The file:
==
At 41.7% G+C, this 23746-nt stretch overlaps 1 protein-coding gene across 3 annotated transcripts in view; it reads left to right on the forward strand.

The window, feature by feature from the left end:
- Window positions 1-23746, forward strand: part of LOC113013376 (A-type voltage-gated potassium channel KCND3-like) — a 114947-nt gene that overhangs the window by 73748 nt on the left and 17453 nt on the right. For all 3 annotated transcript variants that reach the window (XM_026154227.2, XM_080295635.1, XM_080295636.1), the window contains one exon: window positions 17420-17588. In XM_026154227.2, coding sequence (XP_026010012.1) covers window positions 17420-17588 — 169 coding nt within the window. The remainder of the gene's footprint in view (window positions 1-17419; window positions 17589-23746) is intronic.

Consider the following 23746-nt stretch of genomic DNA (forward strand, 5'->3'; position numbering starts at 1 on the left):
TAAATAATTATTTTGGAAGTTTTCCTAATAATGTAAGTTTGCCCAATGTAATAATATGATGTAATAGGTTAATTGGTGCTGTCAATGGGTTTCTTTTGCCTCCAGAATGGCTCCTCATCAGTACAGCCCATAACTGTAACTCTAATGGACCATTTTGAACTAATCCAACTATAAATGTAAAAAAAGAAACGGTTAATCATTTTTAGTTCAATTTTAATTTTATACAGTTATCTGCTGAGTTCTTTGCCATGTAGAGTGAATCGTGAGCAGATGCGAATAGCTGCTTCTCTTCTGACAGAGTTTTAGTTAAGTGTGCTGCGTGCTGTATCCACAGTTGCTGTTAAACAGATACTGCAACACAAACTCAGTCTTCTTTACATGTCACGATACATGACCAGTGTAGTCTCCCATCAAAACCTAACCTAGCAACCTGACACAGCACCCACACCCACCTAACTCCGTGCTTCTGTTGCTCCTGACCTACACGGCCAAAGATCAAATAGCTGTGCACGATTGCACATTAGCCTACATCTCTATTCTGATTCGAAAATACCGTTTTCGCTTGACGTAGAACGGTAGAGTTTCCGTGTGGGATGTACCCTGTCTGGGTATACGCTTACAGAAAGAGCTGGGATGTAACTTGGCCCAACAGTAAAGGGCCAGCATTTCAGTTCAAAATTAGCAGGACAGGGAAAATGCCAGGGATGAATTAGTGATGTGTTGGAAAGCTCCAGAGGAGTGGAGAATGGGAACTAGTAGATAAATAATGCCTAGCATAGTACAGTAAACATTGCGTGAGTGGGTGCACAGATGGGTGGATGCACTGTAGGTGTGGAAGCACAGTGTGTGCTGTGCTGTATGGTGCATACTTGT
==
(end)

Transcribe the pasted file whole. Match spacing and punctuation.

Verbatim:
At 41.7% G+C, this 23746-nt stretch overlaps 1 protein-coding gene across 3 annotated transcripts in view; it reads left to right on the forward strand.

The window, feature by feature from the left end:
- Window positions 1-23746, forward strand: part of LOC113013376 (A-type voltage-gated potassium channel KCND3-like) — a 114947-nt gene that overhangs the window by 73748 nt on the left and 17453 nt on the right. For all 3 annotated transcript variants that reach the window (XM_026154227.2, XM_080295635.1, XM_080295636.1), the window contains one exon: window positions 17420-17588. In XM_026154227.2, coding sequence (XP_026010012.1) covers window positions 17420-17588 — 169 coding nt within the window. The remainder of the gene's footprint in view (window positions 1-17419; window positions 17589-23746) is intronic.

Consider the following 23746-nt stretch of genomic DNA (forward strand, 5'->3'; position numbering starts at 1 on the left):
TAAATAATTATTTTGGAAGTTTTCCTAATAATGTAAGTTTGCCCAATGTAATAATATGATGTAATAGGTTAATTGGTGCTGTCAATGGGTTTCTTTTGCCTCCAGAATGGCTCCTCATCAGTACAGCCCATAACTGTAACTCTAATGGACCATTTTGAACTAATCCAACTATAAATGTAAAAAAAGAAACGGTTAATCATTTTTAGTTCAATTTTAATTTTATACAGTTATCTGCTGAGTTCTTTGCCATGTAGAGTGAATCGTGAGCAGATGCGAATAGCTGCTTCTCTTCTGACAGAGTTTTAGTTAAGTGTGCTGCGTGCTGTATCCACAGTTGCTGTTAAACAGATACTGCAACACAAACTCAGTCTTCTTTACATGTCACGATACATGACCAGTGTAGTCTCCCATCAAAACCTAACCTAGCAACCTGACACAGCACCCACACCCACCTAACTCCGTGCTTCTGTTGCTCCTGACCTACACGGCCAAAGATCAAATAGCTGTGCACGATTGCACATTAGCCTACATCTCTATTCTGATTCGAAAATACCGTTTTCGCTTGACGTAGAACGGTAGAGTTTCCGTGTGGGATGTACCCTGTCTGGGTATACGCTTACAGAAAGAGCTGGGATGTAACTTGGCCCAACAGTAAAGGGCCAGCATTTCAGTTCAAAATTAGCAGGACAGGGAAAATGCCAGGGATGAATTAGTGATGTGTTGGAAAGCTCCAGAGGAGTGGAGAATGGGAACTAGTAGATAAATAATGCCTAGCATAGTACAGTAAACATTGCGTGAGTGGGTGCACAGATGGGTGGATGCACTGTAGGTGTGGAAGCACAGTGTGTGCTGTGCTGTATGGTGCATACTTGT